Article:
Reason magazine is trying to put a few ideas to the test in Cleveland. Of course they go after government, but they have an important piece of the puzzle. Here are a few of their suggestions:
1. Make it easier to attract business to Cleveland. Zoning laws, permits, and city councils may mean well, but they ignore what created the city in the first place: Rapid economic growth through industry. Building new stadiums and a new Rock and Roll Hall of Fame are nice, but won’t drive the growth that made Cleveland. They use Houston as an example of a low-regulation city.
2. Education: Try charter schools. Loosen the grip of the teacher’s union upon what are admittedly underperforming schools. The problems the unions and school districts face in the city (hungry kids, violent kids, desperate for attention kids, the sons and daughters of those originally looking for economic opportunity kids and now adrift with few skills and opportunities) may be best served otherwise.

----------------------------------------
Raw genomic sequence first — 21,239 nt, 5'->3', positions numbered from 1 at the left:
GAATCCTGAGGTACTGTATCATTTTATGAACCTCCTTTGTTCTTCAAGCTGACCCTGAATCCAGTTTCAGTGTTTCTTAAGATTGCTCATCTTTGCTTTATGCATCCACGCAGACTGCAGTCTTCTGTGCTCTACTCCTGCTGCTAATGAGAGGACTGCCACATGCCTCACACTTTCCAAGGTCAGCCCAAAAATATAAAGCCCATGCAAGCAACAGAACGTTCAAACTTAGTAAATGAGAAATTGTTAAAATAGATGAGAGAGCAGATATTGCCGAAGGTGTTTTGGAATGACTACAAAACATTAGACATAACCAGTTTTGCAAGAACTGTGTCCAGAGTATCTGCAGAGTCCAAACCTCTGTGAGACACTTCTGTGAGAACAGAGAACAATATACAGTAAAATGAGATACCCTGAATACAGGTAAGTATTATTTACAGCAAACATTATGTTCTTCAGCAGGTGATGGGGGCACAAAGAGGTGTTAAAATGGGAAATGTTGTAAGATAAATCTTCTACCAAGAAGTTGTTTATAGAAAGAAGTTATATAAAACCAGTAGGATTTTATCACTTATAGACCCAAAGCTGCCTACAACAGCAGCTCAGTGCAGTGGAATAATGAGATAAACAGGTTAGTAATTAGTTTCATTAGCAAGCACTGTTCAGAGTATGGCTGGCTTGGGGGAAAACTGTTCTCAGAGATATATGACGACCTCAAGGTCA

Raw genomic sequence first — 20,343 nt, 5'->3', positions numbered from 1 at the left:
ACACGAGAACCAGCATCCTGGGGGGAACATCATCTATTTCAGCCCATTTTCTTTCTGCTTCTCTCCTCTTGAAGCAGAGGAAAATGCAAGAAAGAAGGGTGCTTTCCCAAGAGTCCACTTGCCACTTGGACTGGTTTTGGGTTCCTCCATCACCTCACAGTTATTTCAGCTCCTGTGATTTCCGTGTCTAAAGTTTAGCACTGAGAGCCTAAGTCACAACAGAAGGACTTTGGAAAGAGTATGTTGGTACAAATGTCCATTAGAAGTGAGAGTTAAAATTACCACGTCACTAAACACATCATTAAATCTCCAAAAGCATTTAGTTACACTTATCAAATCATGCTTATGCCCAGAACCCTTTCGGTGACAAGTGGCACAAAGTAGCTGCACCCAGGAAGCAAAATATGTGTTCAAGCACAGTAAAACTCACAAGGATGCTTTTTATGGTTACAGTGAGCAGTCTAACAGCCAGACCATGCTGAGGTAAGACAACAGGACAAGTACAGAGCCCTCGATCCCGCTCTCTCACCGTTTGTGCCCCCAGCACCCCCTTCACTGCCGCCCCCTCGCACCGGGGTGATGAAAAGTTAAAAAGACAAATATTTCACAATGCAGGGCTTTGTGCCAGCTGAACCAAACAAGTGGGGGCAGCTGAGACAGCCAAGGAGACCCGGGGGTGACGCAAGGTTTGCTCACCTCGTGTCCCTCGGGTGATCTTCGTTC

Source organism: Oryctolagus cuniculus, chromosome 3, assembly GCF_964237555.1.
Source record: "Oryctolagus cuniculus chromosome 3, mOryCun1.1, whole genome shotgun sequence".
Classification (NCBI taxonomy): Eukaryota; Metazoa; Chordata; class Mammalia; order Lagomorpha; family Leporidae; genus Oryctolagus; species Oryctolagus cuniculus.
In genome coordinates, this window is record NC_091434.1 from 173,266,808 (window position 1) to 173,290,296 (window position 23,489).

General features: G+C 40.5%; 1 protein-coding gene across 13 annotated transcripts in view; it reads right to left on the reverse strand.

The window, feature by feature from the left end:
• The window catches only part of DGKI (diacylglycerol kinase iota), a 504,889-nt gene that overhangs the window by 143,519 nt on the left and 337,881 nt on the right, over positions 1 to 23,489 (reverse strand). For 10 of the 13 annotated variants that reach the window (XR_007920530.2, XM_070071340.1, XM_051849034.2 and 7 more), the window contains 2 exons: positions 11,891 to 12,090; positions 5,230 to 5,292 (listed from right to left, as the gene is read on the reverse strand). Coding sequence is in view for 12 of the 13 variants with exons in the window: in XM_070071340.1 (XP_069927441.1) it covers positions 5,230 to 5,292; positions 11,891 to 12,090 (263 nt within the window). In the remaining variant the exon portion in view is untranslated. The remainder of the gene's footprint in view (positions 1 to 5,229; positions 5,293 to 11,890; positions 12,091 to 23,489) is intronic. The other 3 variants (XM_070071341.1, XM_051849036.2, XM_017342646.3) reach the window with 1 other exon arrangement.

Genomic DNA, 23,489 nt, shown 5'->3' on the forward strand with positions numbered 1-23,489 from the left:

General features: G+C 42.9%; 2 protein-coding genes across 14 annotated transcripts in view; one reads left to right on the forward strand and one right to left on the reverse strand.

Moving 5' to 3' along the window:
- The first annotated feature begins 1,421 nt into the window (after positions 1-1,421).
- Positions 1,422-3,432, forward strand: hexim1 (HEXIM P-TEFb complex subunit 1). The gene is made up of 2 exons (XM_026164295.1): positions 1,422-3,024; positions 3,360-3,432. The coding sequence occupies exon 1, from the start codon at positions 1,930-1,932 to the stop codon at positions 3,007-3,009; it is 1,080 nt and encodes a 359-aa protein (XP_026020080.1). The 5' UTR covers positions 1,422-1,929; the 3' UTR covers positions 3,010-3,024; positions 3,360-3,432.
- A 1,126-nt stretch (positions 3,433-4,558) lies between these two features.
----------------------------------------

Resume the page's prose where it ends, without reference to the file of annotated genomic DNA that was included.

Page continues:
3. Potentially privatize public sector oversight of parking, maintenance, and management of public spaces.
Also On This Site: Of course, there are real economic problems, but what to do about them is unclear (hipster progressives unite, it’s all a “narrative”): From The Atlantic: Richard Florida’s ‘How The Crash Will Reshape America’…it’s all about class don’t you know: From The Atlantic: Richard Florida On The Decline Of The Blue-Collar Man
At least someone might be buying the houses, and some good art could even come of it, but there’s a kind of a anti-establishment tone (mixing art and politics in a questionable way): artists buying cheap houses in Detroit.